Established in 1879 by Chicago industrialist William P. Rend as a coal mining town, Rendville became a place where African Americans broke the color barrier. In 1888, Dr. Isaiah Tuppins, the first African American to receive a medical degree in Ohio, was elected Rendville’s mayor, also making him the first African American to be elected a mayor in Ohio. Richard L. Davis arrived in Rendville in 1882 and became active in the Knights of Labor. He was one of the labor organizers from the Little Cities of Black Diamonds region who helped found the United Mine Workers of America in 1890. An outstanding writer and orator, Davis was elected to UMWA’s national executive board and organized thousands of African Americans and immigrants to join the union. (continued on other side)

SE corner of Racine-Bashan Road/County Road 28 and Eagle Ridge Road
Racine

, OH

General John Hunt Morgan led 2,000 Confederate cavalrymen into Meigs County on July 18, 1863, during a 45-day raid north of the Ohio River. In pursuit, Union forces under Gen. James M. Shackelford and Col. Frank L. Wolford deployed near Bashan Church on the morning of July 19. Near this point five regiments of Kentucky cavalry and the 45th Ohio Mounted Infantry met Confederates retreating from the battle at Buffington Island, three miles east. During this skirmish, Confederate Colonels Richard C. Morgan, William W. Ward, and D. Howard Smith surrendered their commands, numbering about 400 men and officers.

417 Main Street
Huron

, OH

In the early 1800s, Jabez Wright, an early Huron County judge, purchased a large tract of lakeside land on the north side of what is now Cleveland Road. There Wright built an eight-room farmhouse that later served as a “station” on the fabled Underground Railroad, playing a vital role in aiding fugitive African-American slaves to freedom. Beneath Wright’s farmhouse was a sixteen foot-wide and ninety foot-long tunnel. Escaped slaves entered the passage through a trap door in the home’s basement and exited into a corn crib located a mere one hundred feet from Lake Erie. There the slaves awaited the arrival of rowboats transporting them to vessels heading north to Canada. (Continued on side two)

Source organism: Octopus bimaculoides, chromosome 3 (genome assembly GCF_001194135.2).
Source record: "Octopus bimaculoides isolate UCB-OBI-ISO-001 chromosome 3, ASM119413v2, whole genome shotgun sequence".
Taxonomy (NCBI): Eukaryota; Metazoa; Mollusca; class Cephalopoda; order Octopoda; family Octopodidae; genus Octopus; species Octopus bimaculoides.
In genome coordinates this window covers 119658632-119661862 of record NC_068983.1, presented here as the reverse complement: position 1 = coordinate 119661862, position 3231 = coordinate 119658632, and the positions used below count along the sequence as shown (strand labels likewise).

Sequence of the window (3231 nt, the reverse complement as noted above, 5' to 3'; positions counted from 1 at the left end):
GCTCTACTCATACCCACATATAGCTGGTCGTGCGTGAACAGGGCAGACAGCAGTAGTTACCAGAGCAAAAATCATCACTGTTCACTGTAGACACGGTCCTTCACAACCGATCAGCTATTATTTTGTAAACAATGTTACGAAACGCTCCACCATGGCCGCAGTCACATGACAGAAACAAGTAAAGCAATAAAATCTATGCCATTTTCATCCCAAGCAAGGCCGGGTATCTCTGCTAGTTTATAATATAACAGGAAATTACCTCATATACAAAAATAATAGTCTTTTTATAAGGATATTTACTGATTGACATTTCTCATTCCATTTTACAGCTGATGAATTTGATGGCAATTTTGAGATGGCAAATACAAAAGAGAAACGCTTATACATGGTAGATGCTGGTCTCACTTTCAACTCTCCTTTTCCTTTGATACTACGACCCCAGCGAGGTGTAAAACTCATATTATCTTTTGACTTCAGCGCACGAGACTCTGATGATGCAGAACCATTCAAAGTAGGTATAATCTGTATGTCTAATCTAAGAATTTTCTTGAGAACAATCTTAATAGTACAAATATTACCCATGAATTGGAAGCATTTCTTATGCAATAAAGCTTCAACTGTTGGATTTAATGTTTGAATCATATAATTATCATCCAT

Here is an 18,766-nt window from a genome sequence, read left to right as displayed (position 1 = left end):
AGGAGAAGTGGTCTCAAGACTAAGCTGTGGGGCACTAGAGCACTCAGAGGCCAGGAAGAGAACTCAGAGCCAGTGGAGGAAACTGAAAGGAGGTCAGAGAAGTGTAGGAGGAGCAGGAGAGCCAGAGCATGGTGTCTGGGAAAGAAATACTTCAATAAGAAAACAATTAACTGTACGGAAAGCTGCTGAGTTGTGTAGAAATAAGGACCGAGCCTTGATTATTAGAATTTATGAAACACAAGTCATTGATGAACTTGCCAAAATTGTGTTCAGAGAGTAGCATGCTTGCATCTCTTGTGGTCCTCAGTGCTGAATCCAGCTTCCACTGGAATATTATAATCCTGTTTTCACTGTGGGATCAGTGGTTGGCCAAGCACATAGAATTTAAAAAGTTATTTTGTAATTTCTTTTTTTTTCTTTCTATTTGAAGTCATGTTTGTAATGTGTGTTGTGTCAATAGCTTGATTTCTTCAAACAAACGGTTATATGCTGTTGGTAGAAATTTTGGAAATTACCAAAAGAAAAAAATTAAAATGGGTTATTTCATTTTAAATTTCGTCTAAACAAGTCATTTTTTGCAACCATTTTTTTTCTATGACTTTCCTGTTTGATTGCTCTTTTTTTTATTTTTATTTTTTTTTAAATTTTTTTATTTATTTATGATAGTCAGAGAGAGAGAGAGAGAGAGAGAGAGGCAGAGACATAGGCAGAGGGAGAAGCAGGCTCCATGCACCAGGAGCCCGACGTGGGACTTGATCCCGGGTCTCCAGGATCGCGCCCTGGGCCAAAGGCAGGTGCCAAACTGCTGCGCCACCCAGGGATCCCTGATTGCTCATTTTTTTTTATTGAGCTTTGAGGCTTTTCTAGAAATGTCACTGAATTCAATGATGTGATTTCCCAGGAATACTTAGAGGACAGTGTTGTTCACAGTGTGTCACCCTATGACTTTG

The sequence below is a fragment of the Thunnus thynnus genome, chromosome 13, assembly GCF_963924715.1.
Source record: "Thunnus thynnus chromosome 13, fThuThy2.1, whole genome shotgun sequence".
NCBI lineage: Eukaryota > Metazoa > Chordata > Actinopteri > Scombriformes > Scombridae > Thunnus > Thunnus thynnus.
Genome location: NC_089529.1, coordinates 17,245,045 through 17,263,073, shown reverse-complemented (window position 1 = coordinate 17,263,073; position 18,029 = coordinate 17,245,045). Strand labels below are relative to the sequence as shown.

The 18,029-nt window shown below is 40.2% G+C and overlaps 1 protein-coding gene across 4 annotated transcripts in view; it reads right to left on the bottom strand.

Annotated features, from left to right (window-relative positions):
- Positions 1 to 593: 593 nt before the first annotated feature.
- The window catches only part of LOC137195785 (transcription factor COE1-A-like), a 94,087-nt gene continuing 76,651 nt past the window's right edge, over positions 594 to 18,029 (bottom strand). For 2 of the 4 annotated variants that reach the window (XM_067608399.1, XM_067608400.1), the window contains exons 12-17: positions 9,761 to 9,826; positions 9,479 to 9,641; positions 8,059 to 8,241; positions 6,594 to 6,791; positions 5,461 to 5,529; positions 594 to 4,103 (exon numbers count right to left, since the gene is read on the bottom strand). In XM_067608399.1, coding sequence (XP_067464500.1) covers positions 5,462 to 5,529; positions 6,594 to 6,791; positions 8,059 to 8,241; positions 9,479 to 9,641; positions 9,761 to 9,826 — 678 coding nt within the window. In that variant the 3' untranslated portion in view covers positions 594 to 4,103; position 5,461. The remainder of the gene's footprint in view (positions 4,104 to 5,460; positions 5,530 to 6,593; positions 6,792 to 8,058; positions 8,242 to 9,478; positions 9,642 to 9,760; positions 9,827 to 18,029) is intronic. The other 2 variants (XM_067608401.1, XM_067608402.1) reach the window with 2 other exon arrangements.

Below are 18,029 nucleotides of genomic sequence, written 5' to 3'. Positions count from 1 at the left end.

Intersection of Ohio 31 and County Road 190
Kenton

, OH

Built in 1886 by direct descendants of slaves, the Black and White schoolhouse provided education for local youth until 1928. Denied admission to white schools in the area, local African-American families first built a log schoolhouse across the road in 1883 in which to educated their children. Three years later, this brick building was constructed. The black families allowed white children to attend and, as a result, the school became known as the Black and White school. It is an early integrated school in Ohio.

Intersection of OH 203 & Radnor Road
Radnor

, OH

Built in 1910, this lych gate was designed by local architect William Robert Powell to commemorate early settlers of Radnor who emigrated from Wales. Traditional in England and Wales, lych gates are covered gateways used to shelter coffins until clergymen arrive for burial. The Radnor lych gate has two openings: a larger one designed for horse-drawn hearse and a smaller one for mourners. Powell added the tower to resemble a church steeple for a more ecclesiastical style. Constructed of stone from the local Meredith quarry, the gate features raised joints and oak gates to close the entrance.